According to Baseball Reference, there have been 21 Puerto Rican-born position players who have generated at least 20 wins above replacement over their careers. On the pitching side, just one has crossed that threshold — Vazquez.
“It’s never been anything systematic,” says Eddie Romero, Red Sox executive VP and assistant general manager. “I think it just became much more attractive for kids to say, ‘Hey, you know what, I want to emulate this person at this position.’ And you know, most of those guys were position players.”
The topic is one that Romero, who was born in San Juan, frequently bats around with Cora. And he says they’re left scratching their heads. It’s different in Puerto Rico than the Dominican Republic, he notes, because there’s a larger overall baseball-playing population in the latter, where it’s the be-all-and-end-all sport. There’s more of a division of talent in Puerto Rico — track and field, volleyball and basketball are immensely popular on the island that, after all, is a U.S. territory that shares some cultural similarities with the mainland.
Cora, for his part, adored Alomar’s talent when he was growing up. Blue Jays manager Charlie Montoyo wanted to be like fellow Boricua Felix Millan, while Rivera admired shortstop Dave Concepcion, who was from Venezuela.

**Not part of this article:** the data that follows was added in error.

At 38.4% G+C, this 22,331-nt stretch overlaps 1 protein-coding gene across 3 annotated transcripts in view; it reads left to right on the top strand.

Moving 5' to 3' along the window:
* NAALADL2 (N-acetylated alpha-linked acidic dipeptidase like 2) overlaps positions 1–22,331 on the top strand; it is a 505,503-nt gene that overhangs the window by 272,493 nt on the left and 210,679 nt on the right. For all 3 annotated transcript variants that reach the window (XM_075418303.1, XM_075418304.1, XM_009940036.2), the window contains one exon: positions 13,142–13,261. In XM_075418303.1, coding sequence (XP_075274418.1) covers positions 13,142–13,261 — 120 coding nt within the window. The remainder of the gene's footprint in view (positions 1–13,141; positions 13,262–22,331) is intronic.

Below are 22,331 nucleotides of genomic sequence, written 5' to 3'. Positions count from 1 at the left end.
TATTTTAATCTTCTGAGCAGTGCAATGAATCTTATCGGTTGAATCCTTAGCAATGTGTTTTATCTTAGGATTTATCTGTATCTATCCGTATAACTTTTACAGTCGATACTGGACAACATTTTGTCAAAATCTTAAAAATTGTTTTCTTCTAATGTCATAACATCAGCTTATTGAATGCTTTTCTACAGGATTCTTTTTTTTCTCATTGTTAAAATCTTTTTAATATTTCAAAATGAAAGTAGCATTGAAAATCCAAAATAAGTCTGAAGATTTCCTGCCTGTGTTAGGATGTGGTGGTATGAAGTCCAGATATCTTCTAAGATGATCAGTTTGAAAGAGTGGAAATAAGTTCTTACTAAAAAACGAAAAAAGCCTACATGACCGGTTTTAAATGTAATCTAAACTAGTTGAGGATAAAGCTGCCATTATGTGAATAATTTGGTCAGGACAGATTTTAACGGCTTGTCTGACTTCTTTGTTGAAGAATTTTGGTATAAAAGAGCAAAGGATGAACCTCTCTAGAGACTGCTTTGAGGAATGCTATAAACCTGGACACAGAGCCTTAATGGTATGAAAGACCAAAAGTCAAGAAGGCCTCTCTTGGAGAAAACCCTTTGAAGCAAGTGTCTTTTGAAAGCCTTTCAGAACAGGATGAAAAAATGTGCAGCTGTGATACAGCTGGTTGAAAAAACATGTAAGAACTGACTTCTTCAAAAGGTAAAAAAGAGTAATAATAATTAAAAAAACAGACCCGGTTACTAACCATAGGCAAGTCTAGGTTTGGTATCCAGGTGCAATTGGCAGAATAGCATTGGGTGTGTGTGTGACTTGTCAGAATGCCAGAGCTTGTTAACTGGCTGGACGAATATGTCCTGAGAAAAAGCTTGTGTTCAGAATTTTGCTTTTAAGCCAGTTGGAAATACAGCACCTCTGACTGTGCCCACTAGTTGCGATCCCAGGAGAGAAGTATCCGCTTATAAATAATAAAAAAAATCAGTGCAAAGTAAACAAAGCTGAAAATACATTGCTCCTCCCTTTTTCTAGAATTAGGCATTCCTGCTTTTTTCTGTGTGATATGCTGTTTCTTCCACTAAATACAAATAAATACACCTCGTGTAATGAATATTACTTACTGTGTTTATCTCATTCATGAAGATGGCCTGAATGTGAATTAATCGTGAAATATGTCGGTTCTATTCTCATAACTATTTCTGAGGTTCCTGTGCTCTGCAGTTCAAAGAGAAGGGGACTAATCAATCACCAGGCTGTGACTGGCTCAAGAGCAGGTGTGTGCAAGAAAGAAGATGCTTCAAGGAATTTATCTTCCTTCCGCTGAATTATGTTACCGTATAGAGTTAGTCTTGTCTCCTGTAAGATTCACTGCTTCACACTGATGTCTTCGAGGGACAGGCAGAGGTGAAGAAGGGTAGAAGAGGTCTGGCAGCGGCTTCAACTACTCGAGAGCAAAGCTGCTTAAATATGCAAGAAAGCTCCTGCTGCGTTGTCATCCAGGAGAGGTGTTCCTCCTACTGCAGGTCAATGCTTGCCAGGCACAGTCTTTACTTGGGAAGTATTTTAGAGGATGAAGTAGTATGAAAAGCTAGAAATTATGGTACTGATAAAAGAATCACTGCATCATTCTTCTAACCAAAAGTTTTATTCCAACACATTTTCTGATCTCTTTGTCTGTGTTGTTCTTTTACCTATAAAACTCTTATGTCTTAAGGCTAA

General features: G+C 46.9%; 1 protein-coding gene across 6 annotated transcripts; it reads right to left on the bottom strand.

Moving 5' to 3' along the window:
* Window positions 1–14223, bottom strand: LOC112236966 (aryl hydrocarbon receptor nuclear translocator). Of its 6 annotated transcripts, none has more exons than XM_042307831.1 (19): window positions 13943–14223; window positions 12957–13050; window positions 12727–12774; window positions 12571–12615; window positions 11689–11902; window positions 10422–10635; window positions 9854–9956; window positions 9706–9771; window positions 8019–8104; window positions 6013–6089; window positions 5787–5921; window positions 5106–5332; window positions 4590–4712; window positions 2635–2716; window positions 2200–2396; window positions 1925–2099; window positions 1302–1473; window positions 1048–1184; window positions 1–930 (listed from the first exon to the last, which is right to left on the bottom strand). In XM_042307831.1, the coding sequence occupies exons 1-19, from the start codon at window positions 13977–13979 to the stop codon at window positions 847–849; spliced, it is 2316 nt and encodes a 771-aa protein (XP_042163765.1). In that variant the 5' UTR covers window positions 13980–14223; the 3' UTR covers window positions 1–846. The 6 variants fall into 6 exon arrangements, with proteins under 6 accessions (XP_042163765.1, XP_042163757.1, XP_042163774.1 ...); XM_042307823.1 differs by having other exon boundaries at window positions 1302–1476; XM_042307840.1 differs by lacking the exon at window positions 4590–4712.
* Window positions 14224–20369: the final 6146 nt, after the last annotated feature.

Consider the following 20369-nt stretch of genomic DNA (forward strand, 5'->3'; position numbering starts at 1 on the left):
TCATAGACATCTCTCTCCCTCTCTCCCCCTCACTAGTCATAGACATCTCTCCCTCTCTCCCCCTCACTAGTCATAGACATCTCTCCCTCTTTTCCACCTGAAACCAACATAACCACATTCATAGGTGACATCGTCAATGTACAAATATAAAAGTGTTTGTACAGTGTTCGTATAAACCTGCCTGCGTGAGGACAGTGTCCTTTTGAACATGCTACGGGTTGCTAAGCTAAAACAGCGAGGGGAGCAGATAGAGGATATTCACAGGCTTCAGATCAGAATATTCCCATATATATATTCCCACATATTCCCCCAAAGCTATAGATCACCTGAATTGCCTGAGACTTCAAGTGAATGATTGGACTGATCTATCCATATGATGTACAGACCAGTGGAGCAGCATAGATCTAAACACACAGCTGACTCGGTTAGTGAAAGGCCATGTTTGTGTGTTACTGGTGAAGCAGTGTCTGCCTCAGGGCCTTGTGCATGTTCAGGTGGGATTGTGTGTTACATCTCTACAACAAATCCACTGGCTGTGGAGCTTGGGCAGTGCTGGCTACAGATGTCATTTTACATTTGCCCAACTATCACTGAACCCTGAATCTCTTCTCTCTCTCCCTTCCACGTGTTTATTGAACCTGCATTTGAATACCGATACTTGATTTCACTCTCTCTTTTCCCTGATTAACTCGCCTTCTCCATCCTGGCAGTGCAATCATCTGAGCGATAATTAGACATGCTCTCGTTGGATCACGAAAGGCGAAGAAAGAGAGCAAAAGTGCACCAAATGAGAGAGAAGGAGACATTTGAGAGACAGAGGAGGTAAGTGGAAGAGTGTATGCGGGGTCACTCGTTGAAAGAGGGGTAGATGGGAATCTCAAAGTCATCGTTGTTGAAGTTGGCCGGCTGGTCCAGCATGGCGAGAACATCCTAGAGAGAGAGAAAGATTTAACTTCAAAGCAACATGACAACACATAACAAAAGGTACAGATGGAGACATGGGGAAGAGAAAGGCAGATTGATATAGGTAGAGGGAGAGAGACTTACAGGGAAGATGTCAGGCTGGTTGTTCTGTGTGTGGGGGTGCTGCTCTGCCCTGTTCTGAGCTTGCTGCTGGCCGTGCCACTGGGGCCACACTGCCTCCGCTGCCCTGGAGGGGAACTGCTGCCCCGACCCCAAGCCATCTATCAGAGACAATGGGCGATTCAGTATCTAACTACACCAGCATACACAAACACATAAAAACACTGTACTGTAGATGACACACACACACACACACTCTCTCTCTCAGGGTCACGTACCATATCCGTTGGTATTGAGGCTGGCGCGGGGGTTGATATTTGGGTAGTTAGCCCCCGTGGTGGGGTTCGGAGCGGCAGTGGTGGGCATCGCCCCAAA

While there has always been a shortage of big-league pitchers for kids from the island to emulate, nowadays there’s a shortage of players — period. If you’re born in Puerto Rico, simply making it to the major leagues is harder now than it was for some previous generations. First off, it can be difficult for even promising talents to get noticed because remote parts of the island are not easily accessible, so there has been a reluctance among talent evaluators to visit certain areas unless they know a top-end prospect will be waiting.
“I don’t understand how all of a sudden there’s only a handful of teams that have full-time scouts back home,” Cora says. “Not every team has a full-time scout, so you have guys from the Florida area and now [Puerto Rico is] included in that area. So that guy will go once a month to see a player. You got to follow them every day, right?”
Puerto Rico has been included in the MLB Draft since 1989, meaning that instead of signing as amateur free agents — like many Boricuas did in the past and like players from fellow Caribbean nations Venezuela and the Dominican Republic do today — Puerto Rican high-schoolers are subject to the same rules as those on the U.S. mainland, where resources are more plentiful and development programs much stronger.
In recent years, the island’s representation in MLB has waned considerably — in 2002, there were 39 Puerto Rican-born players on opening day rosters; that number fell to 11 in 2012 and stood at 18 to begin this season.